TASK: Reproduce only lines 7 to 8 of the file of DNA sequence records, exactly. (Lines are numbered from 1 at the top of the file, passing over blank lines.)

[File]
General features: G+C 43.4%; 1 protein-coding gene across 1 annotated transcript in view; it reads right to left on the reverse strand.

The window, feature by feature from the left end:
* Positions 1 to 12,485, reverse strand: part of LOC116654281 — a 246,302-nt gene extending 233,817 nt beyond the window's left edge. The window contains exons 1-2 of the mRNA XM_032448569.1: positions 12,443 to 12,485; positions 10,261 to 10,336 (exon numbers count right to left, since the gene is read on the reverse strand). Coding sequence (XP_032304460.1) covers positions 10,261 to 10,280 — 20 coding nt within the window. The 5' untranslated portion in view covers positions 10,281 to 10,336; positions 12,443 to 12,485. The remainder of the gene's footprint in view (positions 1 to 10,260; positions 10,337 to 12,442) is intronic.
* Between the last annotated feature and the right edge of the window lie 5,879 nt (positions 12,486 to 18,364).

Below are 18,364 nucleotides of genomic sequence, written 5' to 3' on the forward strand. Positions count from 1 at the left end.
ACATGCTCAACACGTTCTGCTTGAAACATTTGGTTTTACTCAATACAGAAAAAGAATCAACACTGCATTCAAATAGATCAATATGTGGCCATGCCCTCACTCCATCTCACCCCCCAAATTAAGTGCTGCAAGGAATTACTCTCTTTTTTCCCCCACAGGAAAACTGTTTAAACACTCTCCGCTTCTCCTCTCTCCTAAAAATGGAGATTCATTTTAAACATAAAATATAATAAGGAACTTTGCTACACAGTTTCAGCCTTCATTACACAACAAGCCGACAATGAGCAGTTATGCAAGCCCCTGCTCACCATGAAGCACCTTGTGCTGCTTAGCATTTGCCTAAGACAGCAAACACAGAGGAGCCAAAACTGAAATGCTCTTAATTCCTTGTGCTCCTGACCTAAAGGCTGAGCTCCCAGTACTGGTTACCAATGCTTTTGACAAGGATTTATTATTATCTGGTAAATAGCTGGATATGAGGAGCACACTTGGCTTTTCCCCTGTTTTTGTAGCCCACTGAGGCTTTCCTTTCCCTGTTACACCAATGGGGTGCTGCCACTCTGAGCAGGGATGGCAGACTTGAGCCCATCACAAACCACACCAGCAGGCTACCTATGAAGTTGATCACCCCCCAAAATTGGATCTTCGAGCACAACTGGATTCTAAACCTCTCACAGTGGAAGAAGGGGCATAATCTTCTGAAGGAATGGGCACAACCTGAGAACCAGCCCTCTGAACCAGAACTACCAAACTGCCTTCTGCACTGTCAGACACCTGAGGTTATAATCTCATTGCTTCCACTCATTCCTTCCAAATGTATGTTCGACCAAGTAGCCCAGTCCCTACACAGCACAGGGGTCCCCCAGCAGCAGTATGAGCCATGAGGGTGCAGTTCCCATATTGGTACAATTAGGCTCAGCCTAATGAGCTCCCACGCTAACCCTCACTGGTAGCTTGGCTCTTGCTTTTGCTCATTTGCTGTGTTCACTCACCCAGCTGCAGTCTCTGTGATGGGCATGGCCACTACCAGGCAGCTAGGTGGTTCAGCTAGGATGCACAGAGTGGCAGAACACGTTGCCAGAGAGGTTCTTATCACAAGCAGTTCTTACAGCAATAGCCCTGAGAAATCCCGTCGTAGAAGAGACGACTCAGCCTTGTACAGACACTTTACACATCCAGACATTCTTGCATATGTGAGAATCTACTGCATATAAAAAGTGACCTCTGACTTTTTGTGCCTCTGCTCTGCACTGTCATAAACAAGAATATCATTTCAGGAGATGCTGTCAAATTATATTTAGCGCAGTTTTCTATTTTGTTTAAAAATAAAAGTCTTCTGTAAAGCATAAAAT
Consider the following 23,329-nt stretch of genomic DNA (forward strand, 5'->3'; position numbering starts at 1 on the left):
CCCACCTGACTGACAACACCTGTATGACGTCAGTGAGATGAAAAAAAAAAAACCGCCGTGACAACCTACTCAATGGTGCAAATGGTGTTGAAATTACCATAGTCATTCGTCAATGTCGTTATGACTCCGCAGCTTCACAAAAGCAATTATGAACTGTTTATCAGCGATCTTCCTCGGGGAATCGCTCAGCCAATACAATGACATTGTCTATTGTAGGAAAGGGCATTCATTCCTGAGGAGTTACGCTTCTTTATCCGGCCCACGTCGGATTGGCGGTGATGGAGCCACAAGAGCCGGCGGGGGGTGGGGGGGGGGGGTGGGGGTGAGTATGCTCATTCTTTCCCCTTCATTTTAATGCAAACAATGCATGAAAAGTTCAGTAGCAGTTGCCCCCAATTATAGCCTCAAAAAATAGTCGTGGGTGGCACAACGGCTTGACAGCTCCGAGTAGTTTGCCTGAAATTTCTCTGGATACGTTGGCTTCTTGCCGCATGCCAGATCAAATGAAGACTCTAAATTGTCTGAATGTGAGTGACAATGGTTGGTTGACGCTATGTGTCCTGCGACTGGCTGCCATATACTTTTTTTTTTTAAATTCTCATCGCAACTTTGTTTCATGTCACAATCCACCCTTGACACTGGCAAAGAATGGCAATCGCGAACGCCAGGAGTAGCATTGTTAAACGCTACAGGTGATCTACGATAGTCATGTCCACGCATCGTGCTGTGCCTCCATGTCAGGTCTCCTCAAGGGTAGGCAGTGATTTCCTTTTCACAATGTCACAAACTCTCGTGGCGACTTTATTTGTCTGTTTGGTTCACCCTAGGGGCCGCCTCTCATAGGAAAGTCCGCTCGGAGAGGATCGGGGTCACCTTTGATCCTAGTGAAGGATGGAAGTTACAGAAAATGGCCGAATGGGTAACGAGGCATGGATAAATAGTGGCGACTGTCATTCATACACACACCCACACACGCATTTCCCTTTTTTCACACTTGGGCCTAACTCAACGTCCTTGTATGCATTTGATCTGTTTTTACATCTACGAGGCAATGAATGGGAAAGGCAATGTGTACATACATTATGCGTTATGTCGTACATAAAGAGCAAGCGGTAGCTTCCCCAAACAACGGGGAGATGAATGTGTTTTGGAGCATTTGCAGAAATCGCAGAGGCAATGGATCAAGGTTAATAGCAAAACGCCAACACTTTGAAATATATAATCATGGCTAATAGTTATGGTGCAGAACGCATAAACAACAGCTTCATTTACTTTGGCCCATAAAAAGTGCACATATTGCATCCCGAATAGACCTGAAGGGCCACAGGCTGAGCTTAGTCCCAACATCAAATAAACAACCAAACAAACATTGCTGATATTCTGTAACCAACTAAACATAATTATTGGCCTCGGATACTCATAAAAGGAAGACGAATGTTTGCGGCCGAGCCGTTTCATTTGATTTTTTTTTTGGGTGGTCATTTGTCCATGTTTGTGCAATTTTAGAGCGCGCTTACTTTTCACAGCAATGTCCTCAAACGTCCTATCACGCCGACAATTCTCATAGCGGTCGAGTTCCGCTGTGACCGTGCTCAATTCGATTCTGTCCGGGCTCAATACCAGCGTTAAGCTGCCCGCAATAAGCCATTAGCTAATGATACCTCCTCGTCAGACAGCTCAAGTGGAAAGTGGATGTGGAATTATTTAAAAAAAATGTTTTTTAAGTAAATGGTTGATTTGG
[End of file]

Consider the following 23,329-nt stretch of genomic DNA (forward strand, 5'->3'; position numbering starts at 1 on the left):
CCCACCTGACTGACAACACCTGTATGACGTCAGTGAGATGAAAAAAAAAAAACCGCCGTGACAACCTACTCAATGGTGCAAATGGTGTTGAAATTACCATAGTCATTCGTCAATGTCGTTATGACTCCGCAGCTTCACAAAAGCAATTATGAACTGTTTATCAGCGATCTTCCTCGGGGAATCGCTCAGCCAATACAATGACATTGTCTATTGTAGGAAAGGGCATTCATTCCTGAGGAGTTACGCTTCTTTATCCGGCCCACGTCGGATTGGCGGTGATGGAGCCACAAGAGCCGGCGGGGGGTGGGGGGGGGGGGTGGGGGTGAGTATGCTCATTCTTTCCCCTTCATTTTAATGCAAACAATGCATGAAAAGTTCAGTAGCAGTTGCCCCCAATTATAGCCTCAAAAAATAGTCGTGGGTGGCACAACGGCTTGACAGCTCCGAGTAGTTTGCCTGAAATTTCTCTGGATACGTTGGCTTCTTGCCGCATGCCAGATCAAATGAAGACTCTAAATTGTCTGAATGTGAGTGACAATGGTTGGTTGACGCTATGTGTCCTGCGACTGGCTGCCATATACTTTTTTTTTTTAAATTCTCATCGCAACTTTGTTTCATGTCACAATCCACCCTTGACACTGGCAAAGAATGGCAATCGCGAACGCCAGGAGTAGCATTGTTAAACGCTACAGGTGATCTACGATAGTCATGTCCACGCATCGTGCTGTGCCTCCATGTCAGGTCTCCTCAAGGGTAGGCAGTGATTTCCTTTTCACAATGTCACAAACTCTCGTGGCGACTTTATTTGTCTGTTTGGTTCACCCTAGGGGCCGCCTCTCATAGGAAAGTCCGCTCGGAGAGGATCGGGGTCACCTTTGATCCTAGTGAAGGATGGAAGTTACAGAAAATGGCCGAATGGGTAACGAGGCATGGATAAATAGTGGCGACTGTCATTCATACACACACCCACACACGCATTTCCCTTTTTTCACACTTGGGCCTAACTCAACGTCCTTGTATGCATTTGATCTGTTTTTACATCTACGAGGCAATGAATGGGAAAGGCAATGTGTACATACATTATGCGTTATGTCGTACATAAAGAGCAAGCGGTAGCTTCCCCAAACAACGGGGAGATGAATGTGTTTTGGAGCATTTGCAGAAATCGCAGAGGCAATGGATCAAGGTTAATAGCAAAACGCCAACACTTTGAAATATATAATCATGGCTAATAGTTATGGTGCAGAACGCATAAACAACAGCTTCATTTACTTTGGCCCATAAAAAGTGCACATATTGCATCCCGAATAGACCTGAAGGGCCACAGGCTGAGCTTAGTCCCAACATCAAATAAACAACCAAACAAACATTGCTGATATTCTGTAACCAACTAAACATAATTATTGGCCTCGGATACTCATAAAAGGAAGACGAATGTTTGCGGCCGAGCCGTTTCATTTGATTTTTTTTTTGGGTGGTCATTTGTCCATGTTTGTGCAATTTTAGAGCGCGCTTACTTTTCACAGCAATGTCCTCAAACGTCCTATCACGCCGACAATTCTCATAGCGGTCGAGTTCCGCTGTGACCGTGCTCAATTCGATTCTGTCCGGGCTCAATACCAGCGTTAAGCTGCCCGCAATAAGCCATTAGCTAATGATACCTCCTCGTCAGACAGCTCAAGTGGAAAGTGGATGTGGAATTATTTAAAAAAAATGTTTTTTAAGTAAATGGTTGATTTGG